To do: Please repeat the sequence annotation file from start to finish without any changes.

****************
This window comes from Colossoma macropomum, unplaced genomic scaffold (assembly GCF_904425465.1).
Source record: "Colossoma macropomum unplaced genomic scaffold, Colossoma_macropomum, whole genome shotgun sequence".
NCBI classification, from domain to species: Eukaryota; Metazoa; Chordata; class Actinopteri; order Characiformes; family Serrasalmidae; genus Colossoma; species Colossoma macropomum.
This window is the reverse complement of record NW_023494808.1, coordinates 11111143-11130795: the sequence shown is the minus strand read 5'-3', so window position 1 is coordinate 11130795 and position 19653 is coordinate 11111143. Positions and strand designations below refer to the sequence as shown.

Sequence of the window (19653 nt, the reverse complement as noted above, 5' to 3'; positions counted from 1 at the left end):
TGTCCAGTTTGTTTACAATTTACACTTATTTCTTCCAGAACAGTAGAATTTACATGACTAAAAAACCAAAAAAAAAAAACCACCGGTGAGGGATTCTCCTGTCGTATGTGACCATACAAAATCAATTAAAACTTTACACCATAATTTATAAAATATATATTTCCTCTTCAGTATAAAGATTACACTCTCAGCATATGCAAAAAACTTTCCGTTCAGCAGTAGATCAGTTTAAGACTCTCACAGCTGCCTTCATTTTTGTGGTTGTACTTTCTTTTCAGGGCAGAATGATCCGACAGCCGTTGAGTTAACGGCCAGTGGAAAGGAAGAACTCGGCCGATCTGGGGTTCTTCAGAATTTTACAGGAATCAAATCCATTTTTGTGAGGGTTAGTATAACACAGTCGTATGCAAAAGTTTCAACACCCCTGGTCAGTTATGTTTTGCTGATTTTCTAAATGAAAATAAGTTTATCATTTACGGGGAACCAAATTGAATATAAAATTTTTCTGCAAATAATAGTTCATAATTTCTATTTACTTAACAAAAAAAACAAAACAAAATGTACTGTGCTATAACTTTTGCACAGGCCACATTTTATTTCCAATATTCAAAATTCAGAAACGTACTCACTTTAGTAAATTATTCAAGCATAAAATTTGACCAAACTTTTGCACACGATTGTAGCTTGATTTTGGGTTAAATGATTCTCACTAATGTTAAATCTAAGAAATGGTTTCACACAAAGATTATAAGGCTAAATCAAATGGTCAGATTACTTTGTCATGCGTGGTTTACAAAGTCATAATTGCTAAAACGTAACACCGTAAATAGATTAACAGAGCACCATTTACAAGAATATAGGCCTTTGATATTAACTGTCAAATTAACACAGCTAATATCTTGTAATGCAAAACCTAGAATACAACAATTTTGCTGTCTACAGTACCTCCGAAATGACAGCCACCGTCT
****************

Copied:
This window comes from Colossoma macropomum, unplaced genomic scaffold (assembly GCF_904425465.1).
Source record: "Colossoma macropomum unplaced genomic scaffold, Colossoma_macropomum, whole genome shotgun sequence".
NCBI classification, from domain to species: Eukaryota; Metazoa; Chordata; class Actinopteri; order Characiformes; family Serrasalmidae; genus Colossoma; species Colossoma macropomum.
This window is the reverse complement of record NW_023494808.1, coordinates 11111143-11130795: the sequence shown is the minus strand read 5'-3', so window position 1 is coordinate 11130795 and position 19653 is coordinate 11111143. Positions and strand designations below refer to the sequence as shown.

Sequence of the window (19653 nt, the reverse complement as noted above, 5' to 3'; positions counted from 1 at the left end):
TGTCCAGTTTGTTTACAATTTACACTTATTTCTTCCAGAACAGTAGAATTTACATGACTAAAAAACCAAAAAAAAAAAACCACCGGTGAGGGATTCTCCTGTCGTATGTGACCATACAAAATCAATTAAAACTTTACACCATAATTTATAAAATATATATTTCCTCTTCAGTATAAAGATTACACTCTCAGCATATGCAAAAAACTTTCCGTTCAGCAGTAGATCAGTTTAAGACTCTCACAGCTGCCTTCATTTTTGTGGTTGTACTTTCTTTTCAGGGCAGAATGATCCGACAGCCGTTGAGTTAACGGCCAGTGGAAAGGAAGAACTCGGCCGATCTGGGGTTCTTCAGAATTTTACAGGAATCAAATCCATTTTTGTGAGGGTTAGTATAACACAGTCGTATGCAAAAGTTTCAACACCCCTGGTCAGTTATGTTTTGCTGATTTTCTAAATGAAAATAAGTTTATCATTTACGGGGAACCAAATTGAATATAAAATTTTTCTGCAAATAATAGTTCATAATTTCTATTTACTTAACAAAAAAAACAAAACAAAATGTACTGTGCTATAACTTTTGCACAGGCCACATTTTATTTCCAATATTCAAAATTCAGAAACGTACTCACTTTAGTAAATTATTCAAGCATAAAATTTGACCAAACTTTTGCACACGATTGTAGCTTGATTTTGGGTTAAATGATTCTCACTAATGTTAAATCTAAGAAATGGTTTCACACAAAGATTATAAGGCTAAATCAAATGGTCAGATTACTTTGTCATGCGTGGTTTACAAAGTCATAATTGCTAAAACGTAACACCGTAAATAGATTAACAGAGCACCATTTACAAGAATATAGGCCTTTGATATTAACTGTCAAATTAACACAGCTAATATCTTGTAATGCAAAACCTAGAATACAACAATTTTGCTGTCTACAGTACCTCCGAAATGACAGCCACCGTCT